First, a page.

In this article series, I have been discussing tools and techniques to support an outside counsel management program. Today, I will describe how to use data to maximize the outcome of two common activities: 1) a convergence process and 2) an annual meeting with a law firm.
Convergence is a process through which a law department seeks to limit the number of law firms to which the department gives a large proportion of its legal work. The goal of the process is to gain cost savings, efficiency and value by working with a preferred group of firms. Departments undertaking a convergence effort often poll in-house legal teams to understand preferences. They may also ask firms to bid for the position on the preferred panel, requesting special pricing and services. Departments may augment the information received through these activities in the following ways:
1) Departments that have collected cost and outcome data within their matter management and eBilling system are well positioned to mine historical information to build a picture of past performance by firms. The idea of an outside counsel scorecard is not new, but relatively few departments have developed a truly useful set of comparison metrics amongst the firms with which they have done business. Some ways a department could compare one firm to another is by evaluating:
- Average effective billing rates for specific matter types or even tasks with matters (e.g., the average of rates charged, including computing the effective rate of alternative fee arrangements assuming the number of hours worked is known)
- Common staffing profiles (e.g., what percentage of the time was staffed by partners versus associates or paralegals)
- Average cycle time (e.g., from matter open to matter close, or from first date of service to last date of service)
- Percentage of matters completed favorably within a certain time period
2) Another mechanism which may help to compare firms is rate benchmarking. Law firm rate benchmarking data is becoming more readily available from industry vendors, particularly those with access to large volumes of billing data. Departments often are surprised to see what other companies are paying for similar services. For departments that may be paying more than peers for certain legal services, knowledge of going rates improves negotiation position significantly.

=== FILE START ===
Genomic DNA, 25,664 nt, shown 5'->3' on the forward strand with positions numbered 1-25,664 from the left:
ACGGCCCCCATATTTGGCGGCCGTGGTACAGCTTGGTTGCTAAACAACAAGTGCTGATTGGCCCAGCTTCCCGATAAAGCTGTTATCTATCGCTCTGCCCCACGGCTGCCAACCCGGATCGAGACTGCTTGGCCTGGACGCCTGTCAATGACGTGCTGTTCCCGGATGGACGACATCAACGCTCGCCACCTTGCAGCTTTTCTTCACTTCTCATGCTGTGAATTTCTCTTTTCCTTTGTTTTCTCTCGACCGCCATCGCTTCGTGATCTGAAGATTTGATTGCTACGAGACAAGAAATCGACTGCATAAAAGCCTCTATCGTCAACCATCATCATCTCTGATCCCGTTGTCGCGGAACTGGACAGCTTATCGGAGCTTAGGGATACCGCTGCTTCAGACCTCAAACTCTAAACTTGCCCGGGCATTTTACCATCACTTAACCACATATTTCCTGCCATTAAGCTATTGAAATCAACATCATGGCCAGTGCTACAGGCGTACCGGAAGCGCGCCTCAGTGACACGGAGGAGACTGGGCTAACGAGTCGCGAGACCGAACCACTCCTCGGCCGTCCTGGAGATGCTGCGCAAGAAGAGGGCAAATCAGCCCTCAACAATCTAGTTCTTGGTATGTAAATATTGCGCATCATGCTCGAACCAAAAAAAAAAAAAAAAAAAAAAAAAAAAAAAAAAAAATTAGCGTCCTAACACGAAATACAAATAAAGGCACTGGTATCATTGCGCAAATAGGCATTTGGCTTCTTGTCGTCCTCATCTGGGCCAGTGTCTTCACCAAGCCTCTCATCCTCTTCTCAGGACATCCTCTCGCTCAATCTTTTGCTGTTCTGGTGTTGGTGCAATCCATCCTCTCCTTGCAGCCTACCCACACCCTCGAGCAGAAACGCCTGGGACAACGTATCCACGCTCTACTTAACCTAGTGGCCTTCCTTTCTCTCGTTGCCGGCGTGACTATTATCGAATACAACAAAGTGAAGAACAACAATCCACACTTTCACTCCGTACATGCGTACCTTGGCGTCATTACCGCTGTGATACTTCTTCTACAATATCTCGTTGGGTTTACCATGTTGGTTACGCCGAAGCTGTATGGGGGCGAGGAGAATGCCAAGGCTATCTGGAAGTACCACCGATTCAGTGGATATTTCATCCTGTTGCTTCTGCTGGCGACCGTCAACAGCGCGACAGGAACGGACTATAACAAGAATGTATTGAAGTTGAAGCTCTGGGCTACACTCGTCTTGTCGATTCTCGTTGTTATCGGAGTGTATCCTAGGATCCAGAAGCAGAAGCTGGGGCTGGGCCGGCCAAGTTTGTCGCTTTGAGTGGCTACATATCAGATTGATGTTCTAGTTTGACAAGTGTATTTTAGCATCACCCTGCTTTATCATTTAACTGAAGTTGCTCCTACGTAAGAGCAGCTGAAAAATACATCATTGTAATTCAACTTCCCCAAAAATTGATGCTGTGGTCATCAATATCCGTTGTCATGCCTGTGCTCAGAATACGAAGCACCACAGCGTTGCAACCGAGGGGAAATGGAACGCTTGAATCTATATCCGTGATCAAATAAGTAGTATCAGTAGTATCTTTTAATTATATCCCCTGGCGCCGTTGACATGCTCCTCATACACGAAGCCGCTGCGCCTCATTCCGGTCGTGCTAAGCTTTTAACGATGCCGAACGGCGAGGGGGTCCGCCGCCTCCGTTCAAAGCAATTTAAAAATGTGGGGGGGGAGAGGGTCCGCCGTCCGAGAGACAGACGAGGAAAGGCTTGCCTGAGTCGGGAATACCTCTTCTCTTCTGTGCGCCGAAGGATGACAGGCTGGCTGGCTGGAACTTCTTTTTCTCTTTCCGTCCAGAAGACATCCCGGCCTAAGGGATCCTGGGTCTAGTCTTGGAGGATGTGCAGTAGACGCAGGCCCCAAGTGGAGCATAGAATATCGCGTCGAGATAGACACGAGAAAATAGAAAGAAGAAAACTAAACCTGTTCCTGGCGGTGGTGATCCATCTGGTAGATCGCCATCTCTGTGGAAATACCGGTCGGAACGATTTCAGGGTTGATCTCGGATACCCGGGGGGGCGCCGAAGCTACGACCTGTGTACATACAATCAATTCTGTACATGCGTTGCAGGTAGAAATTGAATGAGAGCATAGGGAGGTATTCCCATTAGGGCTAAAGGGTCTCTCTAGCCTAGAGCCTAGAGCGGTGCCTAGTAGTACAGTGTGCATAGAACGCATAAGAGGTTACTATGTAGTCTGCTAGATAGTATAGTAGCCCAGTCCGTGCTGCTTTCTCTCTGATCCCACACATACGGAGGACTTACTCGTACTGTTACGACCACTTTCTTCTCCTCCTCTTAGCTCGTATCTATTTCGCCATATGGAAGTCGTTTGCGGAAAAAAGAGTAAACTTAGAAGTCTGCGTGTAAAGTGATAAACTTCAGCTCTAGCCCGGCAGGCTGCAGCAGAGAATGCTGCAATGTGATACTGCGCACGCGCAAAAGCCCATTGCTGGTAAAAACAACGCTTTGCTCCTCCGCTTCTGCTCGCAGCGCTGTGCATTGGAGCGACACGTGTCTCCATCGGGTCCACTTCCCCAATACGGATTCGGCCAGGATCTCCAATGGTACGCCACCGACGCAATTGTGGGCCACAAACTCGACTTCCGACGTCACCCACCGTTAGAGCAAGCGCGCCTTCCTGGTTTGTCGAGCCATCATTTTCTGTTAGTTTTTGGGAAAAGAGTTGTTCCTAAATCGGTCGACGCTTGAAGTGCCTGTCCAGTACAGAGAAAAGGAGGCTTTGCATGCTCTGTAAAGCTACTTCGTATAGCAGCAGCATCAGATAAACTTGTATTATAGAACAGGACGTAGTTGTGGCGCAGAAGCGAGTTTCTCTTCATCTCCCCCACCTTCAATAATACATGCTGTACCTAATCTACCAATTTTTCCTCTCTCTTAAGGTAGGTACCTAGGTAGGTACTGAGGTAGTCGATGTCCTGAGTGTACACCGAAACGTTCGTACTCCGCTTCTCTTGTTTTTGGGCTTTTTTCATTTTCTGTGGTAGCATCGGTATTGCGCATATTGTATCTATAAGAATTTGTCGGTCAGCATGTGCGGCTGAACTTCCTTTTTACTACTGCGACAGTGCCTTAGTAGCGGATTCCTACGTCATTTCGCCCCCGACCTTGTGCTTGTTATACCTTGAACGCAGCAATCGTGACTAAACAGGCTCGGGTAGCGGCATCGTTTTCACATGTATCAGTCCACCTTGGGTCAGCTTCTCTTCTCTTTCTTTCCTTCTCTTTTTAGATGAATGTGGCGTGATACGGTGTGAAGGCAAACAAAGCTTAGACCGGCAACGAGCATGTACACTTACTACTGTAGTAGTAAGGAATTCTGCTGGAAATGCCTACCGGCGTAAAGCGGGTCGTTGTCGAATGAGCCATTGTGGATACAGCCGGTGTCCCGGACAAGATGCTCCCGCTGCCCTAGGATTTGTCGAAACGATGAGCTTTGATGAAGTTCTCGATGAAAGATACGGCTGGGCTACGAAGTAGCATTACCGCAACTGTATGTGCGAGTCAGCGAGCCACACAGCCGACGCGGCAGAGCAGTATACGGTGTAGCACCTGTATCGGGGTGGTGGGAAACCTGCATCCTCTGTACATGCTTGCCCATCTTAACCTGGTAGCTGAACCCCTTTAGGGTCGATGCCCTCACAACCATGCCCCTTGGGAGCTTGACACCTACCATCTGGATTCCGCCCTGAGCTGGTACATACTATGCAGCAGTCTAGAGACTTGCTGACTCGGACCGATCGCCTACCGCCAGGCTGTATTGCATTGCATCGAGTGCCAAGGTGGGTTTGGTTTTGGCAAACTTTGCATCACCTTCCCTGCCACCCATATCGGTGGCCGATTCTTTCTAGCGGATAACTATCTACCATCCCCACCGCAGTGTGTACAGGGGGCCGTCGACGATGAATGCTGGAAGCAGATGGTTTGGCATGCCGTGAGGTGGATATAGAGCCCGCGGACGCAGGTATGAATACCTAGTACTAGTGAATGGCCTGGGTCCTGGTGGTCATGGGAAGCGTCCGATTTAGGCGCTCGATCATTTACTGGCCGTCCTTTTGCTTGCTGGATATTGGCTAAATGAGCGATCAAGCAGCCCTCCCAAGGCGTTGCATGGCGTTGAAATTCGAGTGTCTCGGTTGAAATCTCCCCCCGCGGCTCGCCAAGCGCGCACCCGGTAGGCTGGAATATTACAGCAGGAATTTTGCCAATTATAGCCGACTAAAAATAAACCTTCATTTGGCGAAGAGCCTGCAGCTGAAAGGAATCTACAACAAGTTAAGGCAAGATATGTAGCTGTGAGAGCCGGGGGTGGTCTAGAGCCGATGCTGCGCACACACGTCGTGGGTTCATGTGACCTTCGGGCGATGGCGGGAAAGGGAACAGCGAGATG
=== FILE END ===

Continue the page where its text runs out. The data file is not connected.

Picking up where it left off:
Annual Firm Meeting
Some law departments meet regularly with relationship partners from key law firms. These meetings may include discussions about rates as well as ways in which the firm can change or improve services for the department. The department should review data on the firm’s performance in a number of areas in preparation for the meeting.
1) Building upon the metrics suggested above, additional performance metrics might include:
- Percentage of invoices rejected or adjusted for reasons due to noncompliance with department billing guidelines
- Percentage of matters completed within budget and/or average variance of final matter cost from original fee estimate
- Percentage of matters utilizing alternate billing arrangements and associated performance characteristics such as volumes billed under volume pricing and outcomes associated with different arrangement types.
- Results of outside counsel evaluations
- Use of lower cost resources, including outsourcing, for routine or lower risk activities
2) Trending rates and revenues from internal matters can be insightful. Trend average effective rate, minimum rate, and maximum rate over time for different levels of lawyers for different types of work. I once had a client that had focused on negotiating rate decreases and moving some work to lower cost regional firms. Though the data supported that these changes in billing were in fact occurring, the department’s top firm’s revenues continued to increase. The culprit was an increase in the effective rate for lower level associates despite the use of alternate fee arrangements.
As long as departments require their vendors use eBilling and submit invoices using task codes, eBilling systems provide a wealth of data that can be used to understand pricing and performance of a department’s vendors. Importantly, departments need only to enter relatively little data at matter opening and closing (such as matter outcome or a vendor evaluation) to be able to produce meaningful information to support outside counsel management activities.